Everything You Always Wanted to Know About the French Embassy Building in Vienna

PeopleDiplomats ♦ Published: August 9, 2022; 19:13 ♦ (Vindobona)

The French Embassy in Vienna is located in a palace on Schwarzenbergplatz and is considered unique worldwide with its "Art Nouveau" style. The beautiful building can look back on a history of over 100 years. Learn more about this historical building.

The French Embassy in Vienna at Technikerstraße 4. / Picture: © Wikimedia Commons, Thomas Wolf, www.foto-tw.de, CC BY-SA 3.0 DE

The French Embassy in Vienna is located in a palace at Technikerstraße 4, just off Schwarzenbergplatz. What is particularly noteworthy about it is that it is the only diplomatic representation in the world built in the "Art Nouveau" style.

The "Art Nouveau" architectural style is considered a homage to modernism, such as Viennese Art Nouveau, among others, and a symbol of the power and greatness of France during the Third Republic, as well as a sign of appreciation for the Austro-Hungarian monarchy.

The planning of the embassy building was begun in 1901 by the then respected Parisian architect Georges-Paul Chedanne, who had already won the Grand Prix de Rome a few years earlier in 1887. At that time, the French Foreign Ministry commissioned him with the prestigious task of creating a concept for the new embassy and carrying out the construction.

Interesting detail: For many years, there has been a legend that the original building plan for the embassy was drawn up in Istanbul. However, the French Embassy is able to debunk this rumour on its website, as the plans of the architect Georges-Paul Chedanne clearly refer to the triangular shape of the Scharzenbergplatz site - the place where it is located. Thus, it can be strongly assumed that these designs were created specifically for Vienna.

For the unusnual triangular plot, Chedanne designed a building that displays a magnificent façade towards Schwarzenbergplatz, but which is not interrupted by an entrance. Instead, he moved the main access to the embassy to the back of the building, where also - in an outbuilding in the "apex" of the triangle - the stables were built, which today serve as a press centre and garage.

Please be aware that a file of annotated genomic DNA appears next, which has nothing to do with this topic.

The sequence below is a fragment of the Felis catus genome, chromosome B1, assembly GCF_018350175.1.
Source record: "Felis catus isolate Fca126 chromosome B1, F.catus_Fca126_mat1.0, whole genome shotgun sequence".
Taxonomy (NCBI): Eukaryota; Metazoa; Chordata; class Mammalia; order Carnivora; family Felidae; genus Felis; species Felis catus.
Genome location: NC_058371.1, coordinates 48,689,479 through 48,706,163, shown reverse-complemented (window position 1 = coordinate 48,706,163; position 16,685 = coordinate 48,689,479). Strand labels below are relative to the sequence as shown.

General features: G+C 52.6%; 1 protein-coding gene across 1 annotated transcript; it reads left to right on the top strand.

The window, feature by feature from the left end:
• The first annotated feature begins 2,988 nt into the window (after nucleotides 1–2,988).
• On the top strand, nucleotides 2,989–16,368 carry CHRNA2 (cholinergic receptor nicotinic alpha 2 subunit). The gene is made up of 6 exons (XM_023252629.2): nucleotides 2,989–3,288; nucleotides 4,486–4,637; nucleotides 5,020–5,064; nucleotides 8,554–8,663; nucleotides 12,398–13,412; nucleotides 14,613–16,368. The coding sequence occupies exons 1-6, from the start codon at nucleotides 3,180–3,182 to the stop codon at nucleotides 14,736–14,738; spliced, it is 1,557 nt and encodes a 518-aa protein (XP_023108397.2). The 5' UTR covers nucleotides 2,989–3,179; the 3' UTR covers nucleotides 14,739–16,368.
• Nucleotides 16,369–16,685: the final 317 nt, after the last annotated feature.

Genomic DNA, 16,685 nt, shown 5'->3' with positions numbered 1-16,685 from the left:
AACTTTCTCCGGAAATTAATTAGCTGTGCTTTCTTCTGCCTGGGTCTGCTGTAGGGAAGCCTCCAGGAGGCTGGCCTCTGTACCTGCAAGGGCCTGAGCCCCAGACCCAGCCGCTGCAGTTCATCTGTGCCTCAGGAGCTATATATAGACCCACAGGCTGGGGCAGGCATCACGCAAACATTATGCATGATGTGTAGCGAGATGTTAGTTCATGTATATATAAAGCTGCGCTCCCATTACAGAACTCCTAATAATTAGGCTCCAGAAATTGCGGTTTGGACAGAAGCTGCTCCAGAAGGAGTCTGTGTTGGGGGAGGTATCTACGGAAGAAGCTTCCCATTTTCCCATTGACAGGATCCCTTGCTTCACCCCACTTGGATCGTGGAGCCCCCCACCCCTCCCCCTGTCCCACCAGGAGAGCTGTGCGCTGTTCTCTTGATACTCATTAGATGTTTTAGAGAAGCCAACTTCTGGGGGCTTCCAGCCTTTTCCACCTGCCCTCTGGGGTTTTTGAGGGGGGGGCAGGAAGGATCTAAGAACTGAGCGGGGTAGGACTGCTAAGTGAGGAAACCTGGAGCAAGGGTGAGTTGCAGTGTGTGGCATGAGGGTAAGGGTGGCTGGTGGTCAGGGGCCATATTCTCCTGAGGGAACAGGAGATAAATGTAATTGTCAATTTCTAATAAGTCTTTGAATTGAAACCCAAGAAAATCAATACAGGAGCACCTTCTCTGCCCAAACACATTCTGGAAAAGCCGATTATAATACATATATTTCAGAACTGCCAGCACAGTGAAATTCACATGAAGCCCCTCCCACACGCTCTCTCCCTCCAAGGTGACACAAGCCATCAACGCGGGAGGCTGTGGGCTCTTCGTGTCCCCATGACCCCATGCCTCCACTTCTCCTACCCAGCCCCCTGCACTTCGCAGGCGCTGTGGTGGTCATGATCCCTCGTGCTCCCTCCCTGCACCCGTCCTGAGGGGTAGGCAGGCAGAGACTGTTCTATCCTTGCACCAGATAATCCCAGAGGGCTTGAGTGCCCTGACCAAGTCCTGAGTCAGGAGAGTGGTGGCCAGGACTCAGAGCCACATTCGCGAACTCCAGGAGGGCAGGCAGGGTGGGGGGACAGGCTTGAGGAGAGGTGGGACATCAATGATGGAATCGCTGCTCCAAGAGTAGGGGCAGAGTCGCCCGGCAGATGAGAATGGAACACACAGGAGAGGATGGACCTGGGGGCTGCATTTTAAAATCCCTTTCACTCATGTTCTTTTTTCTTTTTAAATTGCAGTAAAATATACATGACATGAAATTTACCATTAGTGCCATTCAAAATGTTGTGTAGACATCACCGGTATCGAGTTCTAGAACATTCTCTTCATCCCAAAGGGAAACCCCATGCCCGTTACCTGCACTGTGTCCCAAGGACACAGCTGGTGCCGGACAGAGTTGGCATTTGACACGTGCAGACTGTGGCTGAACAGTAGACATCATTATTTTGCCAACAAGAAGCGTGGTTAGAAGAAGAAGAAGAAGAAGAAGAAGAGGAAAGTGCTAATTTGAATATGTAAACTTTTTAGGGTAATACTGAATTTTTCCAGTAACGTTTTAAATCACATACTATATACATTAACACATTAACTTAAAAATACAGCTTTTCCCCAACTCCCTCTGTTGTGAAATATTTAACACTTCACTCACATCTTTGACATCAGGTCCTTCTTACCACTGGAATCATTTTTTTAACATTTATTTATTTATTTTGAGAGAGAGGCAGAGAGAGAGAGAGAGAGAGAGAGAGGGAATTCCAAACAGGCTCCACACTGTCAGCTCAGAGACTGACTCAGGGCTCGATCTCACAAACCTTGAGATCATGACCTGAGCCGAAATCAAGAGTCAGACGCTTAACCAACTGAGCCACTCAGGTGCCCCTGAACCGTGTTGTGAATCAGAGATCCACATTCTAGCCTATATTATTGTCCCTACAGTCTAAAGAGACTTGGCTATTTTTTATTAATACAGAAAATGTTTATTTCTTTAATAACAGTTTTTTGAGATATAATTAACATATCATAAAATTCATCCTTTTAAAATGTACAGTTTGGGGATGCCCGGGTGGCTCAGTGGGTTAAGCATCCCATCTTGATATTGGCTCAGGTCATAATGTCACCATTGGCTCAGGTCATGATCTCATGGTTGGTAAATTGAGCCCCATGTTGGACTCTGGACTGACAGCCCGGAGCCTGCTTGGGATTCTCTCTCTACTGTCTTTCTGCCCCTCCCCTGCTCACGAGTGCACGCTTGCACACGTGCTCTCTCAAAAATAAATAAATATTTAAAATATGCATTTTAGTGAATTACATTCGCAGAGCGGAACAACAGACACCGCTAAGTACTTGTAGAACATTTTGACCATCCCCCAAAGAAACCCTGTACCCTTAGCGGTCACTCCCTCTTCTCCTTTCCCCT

The sumptuous furnishings of the Embassy, which include exquisite classical pieces such as tapestries from the Gobelin Manufacture, were provided in part by the National Movables Archive, the Musée d'Orsay and the National Contemporary Art Fund.

Numerous objects were designed and created especially for this embassy by France's most renowned artists and craftsmen - for example, some of the tableware, vases and ornamental objects from the Sèvres Manufacture.

The construction of the embassy was finally approved in 1904, but the plans were repeatedly revised in 1907 and 1908, so that the building could not be handed over until 1909.

For his part, a contemporary ambassador had little love for the style of the new embassy, denigrating the building as tasteless and criticising its lack of harmony with the style of the House of Habsburg.

The problems, however, had only just begun. In the course of the First World War, more and more criticism of the style of the building arose, and towards the end of the war, even the sale of the building was considered, which was ultimately rejected.

Today, the style is seen with different eyes and people are proud of its uniqueness. Preserving this elegant building as an exceptional testimony to French "Art Nouveau" is a special concern of the French Embassy in Vienna and the departments of the Ministry of Foreign Affairs specially set up to look after the cultural heritage.

Embassy of France in Vienna